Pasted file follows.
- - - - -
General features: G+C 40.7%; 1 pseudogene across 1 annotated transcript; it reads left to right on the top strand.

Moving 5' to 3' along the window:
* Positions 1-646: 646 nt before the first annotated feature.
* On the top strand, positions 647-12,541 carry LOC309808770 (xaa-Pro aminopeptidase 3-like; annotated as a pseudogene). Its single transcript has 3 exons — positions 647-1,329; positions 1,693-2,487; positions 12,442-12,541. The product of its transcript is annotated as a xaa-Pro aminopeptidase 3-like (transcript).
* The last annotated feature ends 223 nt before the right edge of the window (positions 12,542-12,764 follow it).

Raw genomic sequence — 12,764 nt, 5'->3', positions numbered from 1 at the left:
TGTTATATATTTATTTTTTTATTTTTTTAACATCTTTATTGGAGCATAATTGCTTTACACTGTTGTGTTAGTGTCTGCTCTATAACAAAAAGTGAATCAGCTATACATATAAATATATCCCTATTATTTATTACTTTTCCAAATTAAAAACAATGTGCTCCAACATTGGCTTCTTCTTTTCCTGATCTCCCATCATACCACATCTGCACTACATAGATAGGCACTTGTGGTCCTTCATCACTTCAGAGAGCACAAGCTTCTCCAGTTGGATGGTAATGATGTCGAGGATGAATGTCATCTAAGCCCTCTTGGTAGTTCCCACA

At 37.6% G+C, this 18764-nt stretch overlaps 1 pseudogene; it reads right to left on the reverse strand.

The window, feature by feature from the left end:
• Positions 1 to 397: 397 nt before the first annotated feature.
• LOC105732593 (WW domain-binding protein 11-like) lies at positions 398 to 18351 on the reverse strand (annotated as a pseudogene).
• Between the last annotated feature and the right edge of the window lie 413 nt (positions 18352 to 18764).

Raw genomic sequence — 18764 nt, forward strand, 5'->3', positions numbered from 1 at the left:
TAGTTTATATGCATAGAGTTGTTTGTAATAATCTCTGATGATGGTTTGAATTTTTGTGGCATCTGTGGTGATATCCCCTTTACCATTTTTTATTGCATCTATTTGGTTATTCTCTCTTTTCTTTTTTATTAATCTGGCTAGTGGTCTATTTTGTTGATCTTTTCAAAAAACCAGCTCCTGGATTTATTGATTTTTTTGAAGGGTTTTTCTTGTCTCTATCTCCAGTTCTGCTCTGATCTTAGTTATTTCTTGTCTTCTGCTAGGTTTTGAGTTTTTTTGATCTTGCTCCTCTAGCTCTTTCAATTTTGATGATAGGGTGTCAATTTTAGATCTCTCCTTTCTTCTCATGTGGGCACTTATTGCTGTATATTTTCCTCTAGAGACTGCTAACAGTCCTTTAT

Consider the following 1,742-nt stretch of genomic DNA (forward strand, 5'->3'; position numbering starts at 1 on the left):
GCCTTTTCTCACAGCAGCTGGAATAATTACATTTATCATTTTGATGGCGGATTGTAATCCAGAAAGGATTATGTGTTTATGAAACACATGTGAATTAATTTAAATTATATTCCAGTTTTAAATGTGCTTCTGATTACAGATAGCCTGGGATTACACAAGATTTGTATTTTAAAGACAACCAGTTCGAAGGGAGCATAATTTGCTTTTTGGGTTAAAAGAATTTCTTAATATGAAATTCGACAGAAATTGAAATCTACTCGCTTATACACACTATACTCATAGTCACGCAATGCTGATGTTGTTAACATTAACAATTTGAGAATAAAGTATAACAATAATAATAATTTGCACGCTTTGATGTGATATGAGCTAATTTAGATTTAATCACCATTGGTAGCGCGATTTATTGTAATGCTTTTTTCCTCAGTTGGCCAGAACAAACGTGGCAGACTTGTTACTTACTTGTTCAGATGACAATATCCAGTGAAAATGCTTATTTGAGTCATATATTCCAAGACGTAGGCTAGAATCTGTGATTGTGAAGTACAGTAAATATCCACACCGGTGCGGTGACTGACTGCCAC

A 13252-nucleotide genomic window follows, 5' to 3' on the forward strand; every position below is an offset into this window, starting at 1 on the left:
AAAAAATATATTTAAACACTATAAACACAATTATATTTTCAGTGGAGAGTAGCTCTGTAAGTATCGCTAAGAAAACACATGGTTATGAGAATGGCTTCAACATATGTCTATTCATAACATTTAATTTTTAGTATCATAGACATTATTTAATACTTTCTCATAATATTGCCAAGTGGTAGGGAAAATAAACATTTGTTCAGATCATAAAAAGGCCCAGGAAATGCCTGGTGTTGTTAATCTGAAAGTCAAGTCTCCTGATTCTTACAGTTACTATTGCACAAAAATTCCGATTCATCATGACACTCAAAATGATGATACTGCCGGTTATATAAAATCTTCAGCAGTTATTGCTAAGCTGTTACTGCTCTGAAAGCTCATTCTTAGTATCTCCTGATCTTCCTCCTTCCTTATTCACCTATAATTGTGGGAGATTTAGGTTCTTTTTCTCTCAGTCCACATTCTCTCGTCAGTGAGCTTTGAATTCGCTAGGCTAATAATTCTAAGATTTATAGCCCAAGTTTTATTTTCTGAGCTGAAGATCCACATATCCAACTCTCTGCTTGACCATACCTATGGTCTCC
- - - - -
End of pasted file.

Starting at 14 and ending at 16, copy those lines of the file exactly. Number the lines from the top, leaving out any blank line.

TAGTTTATATGCATAGAGTTGTTTGTAATAATCTCTGATGATGGTTTGAATTTTTGTGGCATCTGTGGTGATATCCCCTTTACCATTTTTTATTGCATCTATTTGGTTATTCTCTCTTTTCTTTTTTATTAATCTGGCTAGTGGTCTATTTTGTTGATCTTTTCAAAAAACCAGCTCCTGGATTTATTGATTTTTTTGAAGGGTTTTTCTTGTCTCTATCTCCAGTTCTGCTCTGATCTTAGTTATTTCTTGTCTTCTGCTAGGTTTTGAGTTTTTTTGATCTTGCTCCTCTAGCTCTTTCAATTTTGATGATAGGGTGTCAATTTTAGATCTCTCCTTTCTTCTCATGTGGGCACTTATTGCTGTATATTTTCCTCTAGAGACTGCTAACAGTCCTTTAT

Consider the following 1,742-nt stretch of genomic DNA (forward strand, 5'->3'; position numbering starts at 1 on the left):
GCCTTTTCTCACAGCAGCTGGAATAATTACATTTATCATTTTGATGGCGGATTGTAATCCAGAAAGGATTATGTGTTTATGAAACACATGTGAATTAATTTAAATTATATTCCAGTTTTAAATGTGCTTCTGATTACAGATAGCCTGGGATTACACAAGATTTGTATTTTAAAGACAACCAGTTCGAAGGGAGCATAATTTGCTTTTTGGGTTAAAAGAATTTCTTAATATGAAATTCGACAGAAATTGAAATCTACTCGCTTATACACACTATACTCATAGTCACGCAATGCTGATGTTGTTAACATTAACAATTTGAGAATAAAGTATAACAATAATAATAATTTGCACGCTTTGATGTGATATGAGCTAATTTAGATTTAATCACCATTGGTAGCGCGATTTATTGTAATGCTTTTTTCCTCAGTTGGCCAGAACAAACGTGGCAGACTTGTTACTTACTTGTTCAGATGACAATATCCAGTGAAAATGCTTATTTGAGTCATATATTCCAAGACGTAGGCTAGAATCTGTGATTGTGAAGTACAGTAAATATCCACACCGGTGCGGTGACTGACTGCCAC